Giotti just finished what would fall into ranks as one of the most important masterpieces in modern hist
Many reasons, but most notably was the change in style. The Renaissance is dated to have started in 1300 and Giotto’s chapel was completed in 1305. Without argument, Giotto’s Scrovegni Chapel is the first masterpiece of the Renaissance and it was immediately accepted with high regard. Paintings began to show individuals instead of groups and artists began to take credit.
Giotto must have started Ognissanti at maximum months after finishing the Chapel and came at it with vigor. The painting would come to find it’s home in Florence and inspire many locally. While the painting definitely shares the rigidness of Byzantine art, which can be torturous at times, it shows signs of artistic evolution – specifically the 3 dimensional figures.
If you are heading to Rome after or have already been, take a look at the floor – recognize the design? They are inspired by Cosmati floors which are common in Roman churches. You may have seen them in the Sistine Chapel!
Location in the Uffizi: Hall # 2 dedicated to Giotto & 13th/14th century art
9. Medusa by Caravaggio
Caravaggio was sort of the Quentin Tarantino of the baroque period. He painted grotesque gripping artwork that turned heads. His Medusa is no exception.
Caravaggio was born Michelangelo Merisi and was from Milan. He went by Caravaggio since you really couldn’t go by the name Michelangelo after Michelangelo. He paints dramatic scenes that would have almost definitely made the people of his time feel uncomfortable as they may make you feel uncomfortable today. His parents died at a young age and was an orphan by 16.
You have to imagine how much happened in the almost 300 years between the Ognissanti and Medusa. When Ognissanti was painted it was considered controversial to portray member of a painting as individuals looking in different directions. Medusa has her head chopped off screaming with Pulp Fiction level blood squirting everywhere.
It was commissioned by Cardinal Francesco Maria Bourbon de Monte in 1597 who then gave it to the Grand Duke Ferdinando I de’ Medici as a gift (or maybe re-gift?) It is painted on a sort of shield since Perseus used his shield as a mirror to see Medusa when he beheaded her.
Location in Uffizi: the Medusa shield in the Hall #90 dedicated to Caravaggio.
8. Venus of Urbino by Titian
The Venus of Urbino was completed by Titian in 1538, commissioned by the Duke of Urbino, Guidobaldo II Della Rovere. The painting was a gift from the Duke to his young wife.
It represented the allegory of marriage; eroticism, fidelity, and motherhood. The eroticism is evident in the representation of Venus, the goddess of love. The dog at her feet represents marital fidelity, while the girl looking through the chest in the background represents motherhood.
Location in Uffizi: Venus of Urbino by Titian is in the Hall #83.
7. Self-Portraits by Rembrandt
Rembrandt was a very important figure as he carried the Italian renaissance north and was a key figure in the Dutch renaissance. He lived during the 17th century and has two self portraits. First as a young man and another as a mature man. He followed the path of Caravaggio painting in a chiaroscuro method to draw attention to key dramatic features. You’ll find several Rembrandt paintings housed in the Uffizi including The Old Rabbi.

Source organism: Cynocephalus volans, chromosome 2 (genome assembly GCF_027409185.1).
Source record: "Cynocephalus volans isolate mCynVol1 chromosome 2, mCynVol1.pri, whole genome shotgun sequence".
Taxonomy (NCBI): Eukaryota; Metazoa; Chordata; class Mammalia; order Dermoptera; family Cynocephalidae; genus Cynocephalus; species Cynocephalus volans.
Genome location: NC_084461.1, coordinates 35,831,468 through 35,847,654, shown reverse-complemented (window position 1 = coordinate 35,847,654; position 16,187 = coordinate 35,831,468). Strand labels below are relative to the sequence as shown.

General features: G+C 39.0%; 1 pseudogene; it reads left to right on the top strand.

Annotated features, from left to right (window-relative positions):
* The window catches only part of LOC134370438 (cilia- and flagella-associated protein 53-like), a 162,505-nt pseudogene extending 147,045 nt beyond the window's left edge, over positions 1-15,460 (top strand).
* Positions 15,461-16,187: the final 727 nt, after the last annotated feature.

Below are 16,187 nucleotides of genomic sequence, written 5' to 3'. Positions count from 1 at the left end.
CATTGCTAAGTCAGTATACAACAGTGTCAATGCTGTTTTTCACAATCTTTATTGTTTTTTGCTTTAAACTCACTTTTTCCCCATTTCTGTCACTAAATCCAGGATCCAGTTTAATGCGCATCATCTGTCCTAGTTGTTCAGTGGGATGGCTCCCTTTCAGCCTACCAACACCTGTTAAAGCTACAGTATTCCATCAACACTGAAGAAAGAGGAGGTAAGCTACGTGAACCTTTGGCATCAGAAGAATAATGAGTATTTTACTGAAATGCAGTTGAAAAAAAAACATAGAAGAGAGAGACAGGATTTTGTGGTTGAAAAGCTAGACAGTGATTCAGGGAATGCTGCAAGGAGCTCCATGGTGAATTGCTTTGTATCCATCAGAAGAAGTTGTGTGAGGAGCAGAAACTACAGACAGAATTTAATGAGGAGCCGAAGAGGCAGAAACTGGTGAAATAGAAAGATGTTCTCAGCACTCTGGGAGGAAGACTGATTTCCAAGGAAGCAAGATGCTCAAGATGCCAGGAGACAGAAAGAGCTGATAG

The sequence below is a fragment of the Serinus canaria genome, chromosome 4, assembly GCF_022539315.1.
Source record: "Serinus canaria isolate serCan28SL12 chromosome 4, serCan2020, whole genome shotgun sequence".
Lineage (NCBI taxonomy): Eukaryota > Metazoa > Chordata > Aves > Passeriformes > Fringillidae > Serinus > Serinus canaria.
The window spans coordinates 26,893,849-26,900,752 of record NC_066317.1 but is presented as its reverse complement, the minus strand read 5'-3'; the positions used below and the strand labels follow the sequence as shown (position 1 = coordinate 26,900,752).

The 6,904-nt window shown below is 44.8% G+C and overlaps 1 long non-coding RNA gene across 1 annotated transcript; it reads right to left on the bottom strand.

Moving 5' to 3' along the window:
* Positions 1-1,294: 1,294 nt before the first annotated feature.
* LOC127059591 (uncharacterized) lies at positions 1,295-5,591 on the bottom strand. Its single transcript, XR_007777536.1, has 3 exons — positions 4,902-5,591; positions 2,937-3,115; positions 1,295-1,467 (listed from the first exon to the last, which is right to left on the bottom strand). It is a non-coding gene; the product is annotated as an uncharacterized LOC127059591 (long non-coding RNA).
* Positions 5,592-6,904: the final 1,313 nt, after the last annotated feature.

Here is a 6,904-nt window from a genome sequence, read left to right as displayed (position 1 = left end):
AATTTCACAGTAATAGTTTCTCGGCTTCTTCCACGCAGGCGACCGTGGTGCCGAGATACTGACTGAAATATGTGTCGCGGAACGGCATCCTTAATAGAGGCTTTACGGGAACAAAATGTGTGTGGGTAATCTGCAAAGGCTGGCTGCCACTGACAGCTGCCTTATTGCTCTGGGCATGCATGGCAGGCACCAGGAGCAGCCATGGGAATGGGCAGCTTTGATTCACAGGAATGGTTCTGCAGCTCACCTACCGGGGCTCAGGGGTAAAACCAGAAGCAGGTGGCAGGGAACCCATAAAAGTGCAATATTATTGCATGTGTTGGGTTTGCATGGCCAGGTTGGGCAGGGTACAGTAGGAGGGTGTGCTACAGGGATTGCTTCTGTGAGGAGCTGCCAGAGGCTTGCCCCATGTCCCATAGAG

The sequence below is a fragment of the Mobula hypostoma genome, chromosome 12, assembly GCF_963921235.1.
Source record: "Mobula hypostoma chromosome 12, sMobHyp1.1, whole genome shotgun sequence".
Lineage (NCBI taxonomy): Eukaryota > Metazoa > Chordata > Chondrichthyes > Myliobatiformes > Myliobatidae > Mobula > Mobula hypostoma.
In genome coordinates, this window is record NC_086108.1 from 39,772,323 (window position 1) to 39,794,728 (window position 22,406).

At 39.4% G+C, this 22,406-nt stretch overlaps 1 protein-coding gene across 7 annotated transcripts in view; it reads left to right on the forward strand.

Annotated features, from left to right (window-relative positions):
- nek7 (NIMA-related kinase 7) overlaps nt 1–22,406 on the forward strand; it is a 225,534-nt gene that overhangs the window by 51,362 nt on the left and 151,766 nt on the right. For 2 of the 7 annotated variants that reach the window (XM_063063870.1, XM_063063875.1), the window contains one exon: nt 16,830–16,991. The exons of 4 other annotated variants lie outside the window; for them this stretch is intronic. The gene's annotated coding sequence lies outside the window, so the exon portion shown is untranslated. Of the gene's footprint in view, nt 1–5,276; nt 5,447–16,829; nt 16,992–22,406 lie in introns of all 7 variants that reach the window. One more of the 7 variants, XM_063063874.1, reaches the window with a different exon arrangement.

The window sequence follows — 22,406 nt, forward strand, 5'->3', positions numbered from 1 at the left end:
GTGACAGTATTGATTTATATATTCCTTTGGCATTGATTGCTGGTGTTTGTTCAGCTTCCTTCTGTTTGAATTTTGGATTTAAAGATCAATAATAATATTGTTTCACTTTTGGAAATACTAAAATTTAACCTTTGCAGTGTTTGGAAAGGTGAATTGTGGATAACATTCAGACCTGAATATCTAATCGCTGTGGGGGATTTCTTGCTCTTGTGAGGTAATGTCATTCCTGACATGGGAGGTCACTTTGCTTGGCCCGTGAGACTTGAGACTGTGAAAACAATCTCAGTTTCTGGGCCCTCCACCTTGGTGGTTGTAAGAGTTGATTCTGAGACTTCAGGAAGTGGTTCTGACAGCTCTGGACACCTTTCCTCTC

Location in the Uffizi: Hall of Rembrandt (49)
6. Doni Tondo (The Holy Family) by Michelangelo
Doni Tondo or The Holy Family is one of a literal handful of free-standing (panel) paintings Michaelangelo this is the only one that has survived. It was commissioned by Agnolo Doni in 1506. The name, Doni Tondo, is very literal. Doni is the last name of the patron and tondo means “round” in Italian – hence the shape of the painting.
It was commissioned by a merchant Agnolo Doni to commemorate the birth of his child or his marriage – possibly both but it is debated. It’s a beautiful work of art that commemorates a sort of golden era for Renaissance art in Florence. The frame is also original to the painting which Michelangelo would have likely had designed himself.
Although Michelangelo lived in a heavily documented era, there is a lot of unknowns surrounding this work of art. The frame has 5 figures which are largely unknown. The nudes in the background also hold little significance and their meaning is speculative at best. Also, is the baby being handed to Mary or St. Joseph?
In the end, you are looking at a rarity – Michelangelo’s only painting that is not directly connected to a surface.
Location in Uffizi: Hall 3
5. Medici Venus attributed to Praxiteles
Venus or Aphrodite is a highly sculpted mythological figure due to what she represents – beauty. The Medici Venus is a 1st century BC copy of a Greek sculpture. This was common as the Romans gravitated towards Greek art – everyone did. The sculpture was taken into ownership by the Medici and attributed to Prixiteles but there is little foundation for that. The base says it was sculpted by the son of Apollodorus but that is not true. Regardless, it is a beautifully done sculpture that was undoubtedly admired by Botticelli and Michelangelo.
Location in Uffizi: Hall of Tribunes
4. Annunciation by Leonardo da Vinci
The Annunciation was painted by Leonardo Da Vinci and Andrea del Verrocchio around 1472-1475 and is widely accepted as his first painting – at least commissioned painting.